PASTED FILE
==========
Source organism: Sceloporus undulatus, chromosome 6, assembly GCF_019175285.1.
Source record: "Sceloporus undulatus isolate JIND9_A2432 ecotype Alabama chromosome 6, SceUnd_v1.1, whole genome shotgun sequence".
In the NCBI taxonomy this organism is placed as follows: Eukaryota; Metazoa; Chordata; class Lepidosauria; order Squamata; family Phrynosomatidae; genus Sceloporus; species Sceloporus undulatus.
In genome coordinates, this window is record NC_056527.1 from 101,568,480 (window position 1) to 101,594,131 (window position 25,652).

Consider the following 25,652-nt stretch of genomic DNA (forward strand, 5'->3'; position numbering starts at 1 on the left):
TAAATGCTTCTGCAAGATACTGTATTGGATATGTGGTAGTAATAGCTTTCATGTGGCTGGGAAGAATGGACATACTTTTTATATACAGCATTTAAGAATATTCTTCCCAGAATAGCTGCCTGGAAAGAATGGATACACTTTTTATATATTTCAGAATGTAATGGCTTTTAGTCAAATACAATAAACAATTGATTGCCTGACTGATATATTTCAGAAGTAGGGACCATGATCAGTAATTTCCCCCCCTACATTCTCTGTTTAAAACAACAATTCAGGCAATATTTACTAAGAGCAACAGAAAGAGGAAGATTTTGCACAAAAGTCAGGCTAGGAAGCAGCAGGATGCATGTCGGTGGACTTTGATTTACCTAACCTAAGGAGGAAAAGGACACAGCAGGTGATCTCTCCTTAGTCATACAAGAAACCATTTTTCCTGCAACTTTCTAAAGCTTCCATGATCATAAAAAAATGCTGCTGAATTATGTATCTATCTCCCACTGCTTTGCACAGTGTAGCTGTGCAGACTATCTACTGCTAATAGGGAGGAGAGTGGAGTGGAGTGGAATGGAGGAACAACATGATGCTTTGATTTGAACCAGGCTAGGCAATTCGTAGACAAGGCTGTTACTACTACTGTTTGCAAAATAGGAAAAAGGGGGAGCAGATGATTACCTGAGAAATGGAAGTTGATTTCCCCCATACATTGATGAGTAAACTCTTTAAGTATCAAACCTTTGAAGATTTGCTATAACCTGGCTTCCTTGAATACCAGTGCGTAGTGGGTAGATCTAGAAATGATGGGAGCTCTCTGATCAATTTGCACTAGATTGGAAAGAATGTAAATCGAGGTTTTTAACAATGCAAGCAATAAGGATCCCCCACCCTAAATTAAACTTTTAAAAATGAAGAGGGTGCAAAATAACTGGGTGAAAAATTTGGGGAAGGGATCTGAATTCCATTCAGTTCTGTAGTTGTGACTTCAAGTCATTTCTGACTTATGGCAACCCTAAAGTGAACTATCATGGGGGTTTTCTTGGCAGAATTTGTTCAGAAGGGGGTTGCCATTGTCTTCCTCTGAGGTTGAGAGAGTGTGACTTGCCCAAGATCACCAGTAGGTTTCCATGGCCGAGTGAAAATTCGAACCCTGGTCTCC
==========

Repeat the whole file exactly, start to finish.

Source organism: Sceloporus undulatus, chromosome 6, assembly GCF_019175285.1.
Source record: "Sceloporus undulatus isolate JIND9_A2432 ecotype Alabama chromosome 6, SceUnd_v1.1, whole genome shotgun sequence".
In the NCBI taxonomy this organism is placed as follows: Eukaryota; Metazoa; Chordata; class Lepidosauria; order Squamata; family Phrynosomatidae; genus Sceloporus; species Sceloporus undulatus.
In genome coordinates, this window is record NC_056527.1 from 101,568,480 (window position 1) to 101,594,131 (window position 25,652).

Consider the following 25,652-nt stretch of genomic DNA (forward strand, 5'->3'; position numbering starts at 1 on the left):
TAAATGCTTCTGCAAGATACTGTATTGGATATGTGGTAGTAATAGCTTTCATGTGGCTGGGAAGAATGGACATACTTTTTATATACAGCATTTAAGAATATTCTTCCCAGAATAGCTGCCTGGAAAGAATGGATACACTTTTTATATATTTCAGAATGTAATGGCTTTTAGTCAAATACAATAAACAATTGATTGCCTGACTGATATATTTCAGAAGTAGGGACCATGATCAGTAATTTCCCCCCCTACATTCTCTGTTTAAAACAACAATTCAGGCAATATTTACTAAGAGCAACAGAAAGAGGAAGATTTTGCACAAAAGTCAGGCTAGGAAGCAGCAGGATGCATGTCGGTGGACTTTGATTTACCTAACCTAAGGAGGAAAAGGACACAGCAGGTGATCTCTCCTTAGTCATACAAGAAACCATTTTTCCTGCAACTTTCTAAAGCTTCCATGATCATAAAAAAATGCTGCTGAATTATGTATCTATCTCCCACTGCTTTGCACAGTGTAGCTGTGCAGACTATCTACTGCTAATAGGGAGGAGAGTGGAGTGGAGTGGAATGGAGGAACAACATGATGCTTTGATTTGAACCAGGCTAGGCAATTCGTAGACAAGGCTGTTACTACTACTGTTTGCAAAATAGGAAAAAGGGGGAGCAGATGATTACCTGAGAAATGGAAGTTGATTTCCCCCATACATTGATGAGTAAACTCTTTAAGTATCAAACCTTTGAAGATTTGCTATAACCTGGCTTCCTTGAATACCAGTGCGTAGTGGGTAGATCTAGAAATGATGGGAGCTCTCTGATCAATTTGCACTAGATTGGAAAGAATGTAAATCGAGGTTTTTAACAATGCAAGCAATAAGGATCCCCCACCCTAAATTAAACTTTTAAAAATGAAGAGGGTGCAAAATAACTGGGTGAAAAATTTGGGGAAGGGATCTGAATTCCATTCAGTTCTGTAGTTGTGACTTCAAGTCATTTCTGACTTATGGCAACCCTAAAGTGAACTATCATGGGGGTTTTCTTGGCAGAATTTGTTCAGAAGGGGGTTGCCATTGTCTTCCTCTGAGGTTGAGAGAGTGTGACTTGCCCAAGATCACCAGTAGGTTTCCATGGCCGAGTGAAAATTCGAACCCTGGTCTCC